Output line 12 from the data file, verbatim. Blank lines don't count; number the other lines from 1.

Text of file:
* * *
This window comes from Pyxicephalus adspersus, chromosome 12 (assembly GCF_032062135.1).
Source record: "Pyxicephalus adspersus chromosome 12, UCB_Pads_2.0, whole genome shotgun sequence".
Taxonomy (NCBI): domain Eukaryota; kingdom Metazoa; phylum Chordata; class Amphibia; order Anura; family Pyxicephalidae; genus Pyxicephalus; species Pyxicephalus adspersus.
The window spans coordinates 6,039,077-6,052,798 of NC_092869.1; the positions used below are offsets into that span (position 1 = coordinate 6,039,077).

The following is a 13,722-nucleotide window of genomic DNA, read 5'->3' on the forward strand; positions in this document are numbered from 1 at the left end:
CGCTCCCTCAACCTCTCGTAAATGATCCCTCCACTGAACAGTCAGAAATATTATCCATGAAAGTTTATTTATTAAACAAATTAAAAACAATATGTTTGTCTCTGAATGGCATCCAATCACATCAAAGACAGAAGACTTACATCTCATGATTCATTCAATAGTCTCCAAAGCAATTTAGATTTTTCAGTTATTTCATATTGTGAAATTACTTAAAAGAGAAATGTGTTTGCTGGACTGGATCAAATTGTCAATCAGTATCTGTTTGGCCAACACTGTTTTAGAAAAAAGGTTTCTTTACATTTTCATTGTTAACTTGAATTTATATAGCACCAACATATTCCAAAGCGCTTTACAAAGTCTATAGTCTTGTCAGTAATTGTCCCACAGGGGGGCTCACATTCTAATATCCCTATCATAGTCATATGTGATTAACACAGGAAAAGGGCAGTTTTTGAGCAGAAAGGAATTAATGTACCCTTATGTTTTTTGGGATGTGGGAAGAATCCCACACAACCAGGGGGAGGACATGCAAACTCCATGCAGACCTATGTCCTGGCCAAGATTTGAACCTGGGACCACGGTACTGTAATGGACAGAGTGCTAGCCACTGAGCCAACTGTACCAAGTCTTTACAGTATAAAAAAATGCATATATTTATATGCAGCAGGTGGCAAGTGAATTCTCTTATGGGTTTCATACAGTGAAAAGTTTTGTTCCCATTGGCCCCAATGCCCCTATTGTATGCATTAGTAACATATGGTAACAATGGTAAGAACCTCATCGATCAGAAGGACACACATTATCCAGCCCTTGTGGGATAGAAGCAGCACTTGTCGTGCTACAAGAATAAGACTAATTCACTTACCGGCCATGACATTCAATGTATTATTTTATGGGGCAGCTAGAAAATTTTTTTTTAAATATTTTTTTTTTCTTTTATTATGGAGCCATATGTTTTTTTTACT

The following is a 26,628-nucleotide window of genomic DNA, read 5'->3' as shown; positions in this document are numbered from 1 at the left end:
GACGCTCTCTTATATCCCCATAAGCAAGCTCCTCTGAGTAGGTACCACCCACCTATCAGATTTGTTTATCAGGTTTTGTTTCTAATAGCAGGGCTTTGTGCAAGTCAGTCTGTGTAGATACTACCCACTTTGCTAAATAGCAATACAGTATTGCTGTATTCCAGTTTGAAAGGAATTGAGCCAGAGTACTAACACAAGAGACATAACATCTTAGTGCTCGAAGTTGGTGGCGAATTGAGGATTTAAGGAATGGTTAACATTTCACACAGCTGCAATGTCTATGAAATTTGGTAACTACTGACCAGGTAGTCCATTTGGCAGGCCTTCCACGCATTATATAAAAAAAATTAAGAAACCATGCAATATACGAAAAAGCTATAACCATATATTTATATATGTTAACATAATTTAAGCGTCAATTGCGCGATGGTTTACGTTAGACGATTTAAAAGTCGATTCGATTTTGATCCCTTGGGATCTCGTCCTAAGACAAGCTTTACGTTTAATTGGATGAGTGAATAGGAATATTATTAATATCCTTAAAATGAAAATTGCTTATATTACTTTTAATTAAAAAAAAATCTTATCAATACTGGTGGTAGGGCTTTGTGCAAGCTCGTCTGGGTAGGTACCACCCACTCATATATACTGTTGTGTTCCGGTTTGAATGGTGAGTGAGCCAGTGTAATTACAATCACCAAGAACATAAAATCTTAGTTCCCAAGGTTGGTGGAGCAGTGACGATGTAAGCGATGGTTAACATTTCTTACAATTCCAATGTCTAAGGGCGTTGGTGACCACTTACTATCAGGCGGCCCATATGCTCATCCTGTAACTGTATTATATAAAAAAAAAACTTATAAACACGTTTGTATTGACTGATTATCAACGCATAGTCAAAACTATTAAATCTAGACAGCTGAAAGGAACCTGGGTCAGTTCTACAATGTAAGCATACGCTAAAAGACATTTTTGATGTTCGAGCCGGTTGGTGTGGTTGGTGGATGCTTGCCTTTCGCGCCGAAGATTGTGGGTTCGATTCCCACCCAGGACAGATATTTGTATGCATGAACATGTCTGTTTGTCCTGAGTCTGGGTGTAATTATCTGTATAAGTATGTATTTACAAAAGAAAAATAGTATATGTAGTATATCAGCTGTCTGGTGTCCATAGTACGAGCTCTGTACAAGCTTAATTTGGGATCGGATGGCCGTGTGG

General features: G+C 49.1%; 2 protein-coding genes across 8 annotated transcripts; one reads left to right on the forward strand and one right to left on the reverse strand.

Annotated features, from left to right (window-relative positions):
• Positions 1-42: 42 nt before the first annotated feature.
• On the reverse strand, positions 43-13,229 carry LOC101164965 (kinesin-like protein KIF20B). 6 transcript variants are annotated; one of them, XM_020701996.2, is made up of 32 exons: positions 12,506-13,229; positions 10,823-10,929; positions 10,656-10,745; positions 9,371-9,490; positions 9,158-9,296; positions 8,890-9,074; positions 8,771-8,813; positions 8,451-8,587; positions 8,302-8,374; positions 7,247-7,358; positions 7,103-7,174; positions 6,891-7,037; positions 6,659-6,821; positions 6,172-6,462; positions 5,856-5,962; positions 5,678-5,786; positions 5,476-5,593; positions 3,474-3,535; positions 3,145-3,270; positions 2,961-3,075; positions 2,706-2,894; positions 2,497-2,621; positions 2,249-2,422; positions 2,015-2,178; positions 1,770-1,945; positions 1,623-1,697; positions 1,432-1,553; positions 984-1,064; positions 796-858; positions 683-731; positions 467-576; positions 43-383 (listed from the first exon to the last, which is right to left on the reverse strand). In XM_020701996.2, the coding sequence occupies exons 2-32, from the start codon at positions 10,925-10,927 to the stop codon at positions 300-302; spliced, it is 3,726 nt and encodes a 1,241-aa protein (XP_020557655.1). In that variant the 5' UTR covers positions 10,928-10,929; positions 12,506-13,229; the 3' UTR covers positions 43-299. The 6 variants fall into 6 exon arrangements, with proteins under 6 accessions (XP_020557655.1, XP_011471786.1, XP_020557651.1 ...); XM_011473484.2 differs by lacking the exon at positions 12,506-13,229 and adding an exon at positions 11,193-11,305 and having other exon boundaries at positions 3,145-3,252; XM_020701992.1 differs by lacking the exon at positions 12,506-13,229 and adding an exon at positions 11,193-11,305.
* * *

• On the reverse strand, positions 43-13,229 carry LOC101164965 (kinesin-like protein KIF20B). 6 transcript variants are annotated; one of them, XM_020701996.2, is made up of 32 exons: positions 12,506-13,229; positions 10,823-10,929; positions 10,656-10,745; positions 9,371-9,490; positions 9,158-9,296; positions 8,890-9,074; positions 8,771-8,813; positions 8,451-8,587; positions 8,302-8,374; positions 7,247-7,358; positions 7,103-7,174; positions 6,891-7,037; positions 6,659-6,821; positions 6,172-6,462; positions 5,856-5,962; positions 5,678-5,786; positions 5,476-5,593; positions 3,474-3,535; positions 3,145-3,270; positions 2,961-3,075; positions 2,706-2,894; positions 2,497-2,621; positions 2,249-2,422; positions 2,015-2,178; positions 1,770-1,945; positions 1,623-1,697; positions 1,432-1,553; positions 984-1,064; positions 796-858; positions 683-731; positions 467-576; positions 43-383 (listed from the first exon to the last, which is right to left on the reverse strand). In XM_020701996.2, the coding sequence occupies exons 2-32, from the start codon at positions 10,925-10,927 to the stop codon at positions 300-302; spliced, it is 3,726 nt and encodes a 1,241-aa protein (XP_020557655.1). In that variant the 5' UTR covers positions 10,928-10,929; positions 12,506-13,229; the 3' UTR covers positions 43-299. The 6 variants fall into 6 exon arrangements, with proteins under 6 accessions (XP_020557655.1, XP_011471786.1, XP_020557651.1 ...); XM_011473484.2 differs by lacking the exon at positions 12,506-13,229 and adding an exon at positions 11,193-11,305 and having other exon boundaries at positions 3,145-3,252; XM_020701992.1 differs by lacking the exon at positions 12,506-13,229 and adding an exon at positions 11,193-11,305.